Rankin Collection Lawyer, Texas

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Catherine Paige Tambunga

Family Law, Criminal
Status:  In Good Standing           Licensed:  9 Years

John A. Menefee

General Practice
Status:  Inactive           Licensed:  89 Years

Melanie L. Spratt

Administrative Law, Family Law, Business & Trade, Commercial Real Estate
Status:  In Good Standing           Licensed:  26 Years

Charles Miller Elkins

Commercial Real Estate, Wills, Employee Rights, Administrative Law
Status:  In Good Standing           Licensed:  19 Years
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James Wesley Mcdonald

General Practice
Status:  In Good Standing           Licensed:  48 Years

Stephen Earl Dodd

Employee Rights, Family Law, Credit & Debt, Personal Injury
Status:  In Good Standing           Licensed:  20 Years

Michele Nelson Dodd

Commercial Real Estate, Oil & Gas, Elder Law, Business & Trade
Status:  In Good Standing           Licensed:  15 Years

J. E. Weatherly

Family Law, Divorce & Family Law, Criminal
Status:  In Good Standing           Licensed:  40 Years

Justin Eugene Weatherly

General Practice
Status:  In Good Standing           Licensed:  32 Years

Ken G. Spencer

General Practice
Status:  Inactive           Licensed:  83 Years

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Free Help: Use This Form or Call 800-943-8690

Member Representative

Call me for fastest results!
800-943-8690

Free Help: Use This Form or Call 800-943-8690

By submitting this lawyer request, I confirm I have read and agree to the Consent to Receive Email, Phone, Text Messages, Terms of Use, and Privacy Policy. Information provided is not privileged or confidential.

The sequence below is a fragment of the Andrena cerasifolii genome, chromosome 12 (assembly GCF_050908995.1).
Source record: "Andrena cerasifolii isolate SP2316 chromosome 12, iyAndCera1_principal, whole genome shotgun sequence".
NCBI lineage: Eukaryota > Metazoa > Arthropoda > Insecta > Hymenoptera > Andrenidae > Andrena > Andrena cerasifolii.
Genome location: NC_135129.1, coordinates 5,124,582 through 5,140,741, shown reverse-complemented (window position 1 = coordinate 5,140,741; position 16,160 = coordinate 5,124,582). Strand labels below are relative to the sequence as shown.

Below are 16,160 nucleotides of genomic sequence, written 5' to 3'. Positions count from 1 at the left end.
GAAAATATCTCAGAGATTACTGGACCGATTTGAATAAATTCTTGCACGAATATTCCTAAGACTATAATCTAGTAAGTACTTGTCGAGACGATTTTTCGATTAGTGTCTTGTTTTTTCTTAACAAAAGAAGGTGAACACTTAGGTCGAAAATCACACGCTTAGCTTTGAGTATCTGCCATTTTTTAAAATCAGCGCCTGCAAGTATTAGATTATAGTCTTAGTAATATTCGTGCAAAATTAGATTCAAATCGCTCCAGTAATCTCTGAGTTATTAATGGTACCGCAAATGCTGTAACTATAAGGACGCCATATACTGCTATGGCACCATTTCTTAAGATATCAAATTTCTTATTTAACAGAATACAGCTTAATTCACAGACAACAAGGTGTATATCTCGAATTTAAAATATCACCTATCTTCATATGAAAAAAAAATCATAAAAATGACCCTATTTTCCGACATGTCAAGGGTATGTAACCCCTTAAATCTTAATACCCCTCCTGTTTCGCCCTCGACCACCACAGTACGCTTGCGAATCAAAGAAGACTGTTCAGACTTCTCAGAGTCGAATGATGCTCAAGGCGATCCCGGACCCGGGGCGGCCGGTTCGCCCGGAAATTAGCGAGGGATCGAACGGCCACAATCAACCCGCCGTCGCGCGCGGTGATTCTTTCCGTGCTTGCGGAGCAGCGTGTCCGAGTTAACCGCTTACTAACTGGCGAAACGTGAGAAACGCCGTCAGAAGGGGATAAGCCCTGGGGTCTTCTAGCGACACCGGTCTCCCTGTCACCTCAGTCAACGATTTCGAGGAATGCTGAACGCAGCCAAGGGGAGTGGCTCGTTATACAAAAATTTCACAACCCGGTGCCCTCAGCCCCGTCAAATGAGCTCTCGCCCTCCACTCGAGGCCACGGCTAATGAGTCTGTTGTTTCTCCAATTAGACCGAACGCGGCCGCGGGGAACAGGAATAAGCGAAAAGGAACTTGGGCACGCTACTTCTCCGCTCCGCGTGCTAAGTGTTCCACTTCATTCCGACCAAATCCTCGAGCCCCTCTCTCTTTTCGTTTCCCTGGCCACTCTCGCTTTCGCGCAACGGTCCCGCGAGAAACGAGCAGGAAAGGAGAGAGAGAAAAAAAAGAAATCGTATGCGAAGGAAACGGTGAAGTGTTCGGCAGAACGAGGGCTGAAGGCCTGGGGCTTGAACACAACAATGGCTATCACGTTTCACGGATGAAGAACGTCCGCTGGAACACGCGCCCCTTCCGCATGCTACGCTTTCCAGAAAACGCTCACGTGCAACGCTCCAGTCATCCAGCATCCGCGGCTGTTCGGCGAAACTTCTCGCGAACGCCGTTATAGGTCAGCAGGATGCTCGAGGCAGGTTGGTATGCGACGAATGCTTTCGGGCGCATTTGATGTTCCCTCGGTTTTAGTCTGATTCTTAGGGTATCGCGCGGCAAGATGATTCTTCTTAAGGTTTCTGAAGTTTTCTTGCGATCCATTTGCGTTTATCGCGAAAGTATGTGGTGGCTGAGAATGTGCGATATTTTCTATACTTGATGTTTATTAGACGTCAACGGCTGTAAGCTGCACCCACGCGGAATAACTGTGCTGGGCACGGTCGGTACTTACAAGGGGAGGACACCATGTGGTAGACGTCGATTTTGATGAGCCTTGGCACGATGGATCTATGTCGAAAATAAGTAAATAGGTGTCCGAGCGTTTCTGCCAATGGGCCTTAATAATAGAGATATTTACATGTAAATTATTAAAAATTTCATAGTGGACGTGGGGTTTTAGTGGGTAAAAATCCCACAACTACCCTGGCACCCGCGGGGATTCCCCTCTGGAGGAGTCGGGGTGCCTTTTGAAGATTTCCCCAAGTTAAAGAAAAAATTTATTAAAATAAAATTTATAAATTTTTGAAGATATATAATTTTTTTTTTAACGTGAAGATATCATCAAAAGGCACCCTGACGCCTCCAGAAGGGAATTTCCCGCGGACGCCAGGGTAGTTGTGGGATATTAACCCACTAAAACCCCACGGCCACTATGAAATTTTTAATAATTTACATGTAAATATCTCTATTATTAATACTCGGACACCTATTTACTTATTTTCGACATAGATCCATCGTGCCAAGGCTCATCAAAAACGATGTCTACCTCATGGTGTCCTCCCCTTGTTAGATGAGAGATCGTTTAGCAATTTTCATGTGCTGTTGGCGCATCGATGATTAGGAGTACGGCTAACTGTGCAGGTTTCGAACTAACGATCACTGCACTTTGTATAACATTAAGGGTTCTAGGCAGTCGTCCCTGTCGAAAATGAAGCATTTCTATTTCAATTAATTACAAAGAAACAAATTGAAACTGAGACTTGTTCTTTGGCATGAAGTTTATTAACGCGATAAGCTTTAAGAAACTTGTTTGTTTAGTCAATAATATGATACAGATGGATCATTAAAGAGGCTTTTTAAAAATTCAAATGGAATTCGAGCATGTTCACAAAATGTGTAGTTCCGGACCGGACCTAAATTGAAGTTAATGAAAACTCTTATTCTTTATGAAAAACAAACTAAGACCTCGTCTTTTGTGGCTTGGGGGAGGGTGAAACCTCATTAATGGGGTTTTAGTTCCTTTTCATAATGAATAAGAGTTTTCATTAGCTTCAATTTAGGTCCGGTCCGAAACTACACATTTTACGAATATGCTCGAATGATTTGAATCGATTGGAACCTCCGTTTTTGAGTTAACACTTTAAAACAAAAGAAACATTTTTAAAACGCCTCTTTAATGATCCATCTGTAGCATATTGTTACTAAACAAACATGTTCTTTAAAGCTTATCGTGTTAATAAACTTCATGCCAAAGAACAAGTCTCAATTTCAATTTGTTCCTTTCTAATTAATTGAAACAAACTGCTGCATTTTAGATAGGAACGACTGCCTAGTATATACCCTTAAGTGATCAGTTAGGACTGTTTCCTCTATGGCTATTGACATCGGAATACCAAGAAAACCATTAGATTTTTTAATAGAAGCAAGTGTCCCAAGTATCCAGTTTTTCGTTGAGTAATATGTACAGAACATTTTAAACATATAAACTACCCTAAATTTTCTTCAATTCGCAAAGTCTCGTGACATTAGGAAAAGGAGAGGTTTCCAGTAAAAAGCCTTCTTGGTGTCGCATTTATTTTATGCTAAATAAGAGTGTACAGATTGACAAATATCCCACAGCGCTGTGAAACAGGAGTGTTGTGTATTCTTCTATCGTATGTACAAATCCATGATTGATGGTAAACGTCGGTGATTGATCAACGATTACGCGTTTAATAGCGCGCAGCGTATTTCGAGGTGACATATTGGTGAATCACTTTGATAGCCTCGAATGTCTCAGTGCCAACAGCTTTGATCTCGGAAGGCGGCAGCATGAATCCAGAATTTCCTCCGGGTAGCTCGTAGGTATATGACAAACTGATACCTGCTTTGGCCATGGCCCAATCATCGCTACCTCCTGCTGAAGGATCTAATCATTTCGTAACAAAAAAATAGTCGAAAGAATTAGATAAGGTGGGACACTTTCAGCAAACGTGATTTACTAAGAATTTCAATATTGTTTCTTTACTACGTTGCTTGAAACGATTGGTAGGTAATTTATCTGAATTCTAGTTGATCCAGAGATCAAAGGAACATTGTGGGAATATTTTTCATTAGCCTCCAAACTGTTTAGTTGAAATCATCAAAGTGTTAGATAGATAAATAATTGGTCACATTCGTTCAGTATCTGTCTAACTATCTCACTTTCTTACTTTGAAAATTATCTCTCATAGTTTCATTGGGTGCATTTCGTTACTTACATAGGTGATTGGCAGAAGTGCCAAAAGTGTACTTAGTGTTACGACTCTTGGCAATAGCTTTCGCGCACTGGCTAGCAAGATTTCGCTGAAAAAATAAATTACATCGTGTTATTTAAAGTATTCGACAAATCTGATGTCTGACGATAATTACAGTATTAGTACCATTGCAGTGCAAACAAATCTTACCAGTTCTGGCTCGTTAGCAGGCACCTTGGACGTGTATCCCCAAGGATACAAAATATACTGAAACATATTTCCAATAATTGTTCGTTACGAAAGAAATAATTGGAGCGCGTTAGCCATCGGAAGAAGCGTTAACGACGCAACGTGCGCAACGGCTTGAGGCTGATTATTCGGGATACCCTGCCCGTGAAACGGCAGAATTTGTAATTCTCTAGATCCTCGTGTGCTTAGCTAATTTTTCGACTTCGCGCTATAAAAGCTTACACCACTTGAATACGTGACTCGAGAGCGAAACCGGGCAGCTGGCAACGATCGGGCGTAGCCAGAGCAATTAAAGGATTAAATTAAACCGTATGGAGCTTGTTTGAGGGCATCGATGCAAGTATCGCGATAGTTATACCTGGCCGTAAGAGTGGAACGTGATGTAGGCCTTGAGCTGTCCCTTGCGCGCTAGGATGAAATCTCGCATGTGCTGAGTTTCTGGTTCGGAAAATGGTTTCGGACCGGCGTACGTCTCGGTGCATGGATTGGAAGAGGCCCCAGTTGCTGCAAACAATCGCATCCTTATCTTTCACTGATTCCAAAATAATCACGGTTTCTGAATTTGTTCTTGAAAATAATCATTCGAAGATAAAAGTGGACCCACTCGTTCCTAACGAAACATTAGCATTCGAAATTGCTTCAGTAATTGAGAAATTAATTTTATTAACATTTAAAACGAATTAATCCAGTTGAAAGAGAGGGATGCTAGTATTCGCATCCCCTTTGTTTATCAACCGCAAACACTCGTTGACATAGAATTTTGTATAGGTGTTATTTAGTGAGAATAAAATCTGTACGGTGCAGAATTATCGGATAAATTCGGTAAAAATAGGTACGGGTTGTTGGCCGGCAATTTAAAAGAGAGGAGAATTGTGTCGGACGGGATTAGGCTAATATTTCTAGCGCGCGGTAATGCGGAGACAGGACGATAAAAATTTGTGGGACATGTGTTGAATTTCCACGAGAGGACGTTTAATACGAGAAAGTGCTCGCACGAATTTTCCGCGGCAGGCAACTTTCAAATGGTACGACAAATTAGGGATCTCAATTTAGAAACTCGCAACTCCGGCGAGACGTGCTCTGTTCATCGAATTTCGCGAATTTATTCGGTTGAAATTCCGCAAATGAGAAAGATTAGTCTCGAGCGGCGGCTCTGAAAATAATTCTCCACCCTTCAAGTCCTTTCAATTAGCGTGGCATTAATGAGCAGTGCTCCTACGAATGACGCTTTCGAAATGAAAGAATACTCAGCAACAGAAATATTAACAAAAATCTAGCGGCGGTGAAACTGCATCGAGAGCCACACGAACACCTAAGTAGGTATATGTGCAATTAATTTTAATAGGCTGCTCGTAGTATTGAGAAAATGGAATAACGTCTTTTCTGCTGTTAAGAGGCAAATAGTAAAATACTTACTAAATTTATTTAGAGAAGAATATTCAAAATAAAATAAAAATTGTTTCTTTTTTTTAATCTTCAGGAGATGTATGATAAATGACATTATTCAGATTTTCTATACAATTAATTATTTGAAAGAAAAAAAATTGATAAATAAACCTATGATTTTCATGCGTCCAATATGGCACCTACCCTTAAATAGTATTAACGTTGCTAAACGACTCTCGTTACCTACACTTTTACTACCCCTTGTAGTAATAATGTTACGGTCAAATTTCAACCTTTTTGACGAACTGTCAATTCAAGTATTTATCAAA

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LEGAL TERMS

SETOFF

A claim made by someone who allegedly owes money, that the amount should be reduced because the other person owes him money. This is often raised in a countercl... (more...)
A claim made by someone who allegedly owes money, that the amount should be reduced because the other person owes him money. This is often raised in a counterclaim filed by a defendant in a lawsuit. Banks may try to exercise a setoff by taking money out of a deposit account to satisfy past due payments on a loan or credit card bill. Such an act is illegal under most circumstances.

DEBIT CARD

A card issued by a bank that combines the functions of an ATM card and checks. A debit card can be used to withdraw cash at a bank like an ATM card, and it can ... (more...)
A card issued by a bank that combines the functions of an ATM card and checks. A debit card can be used to withdraw cash at a bank like an ATM card, and it can also be used at stores to pay for goods and services in place of a check. Unlike a credit card, a debit card automatically withdraws money from your checking account at the time of the transaction. Debit cards are regulated by the Electronic Funds Transfer Act.

SUBROGATION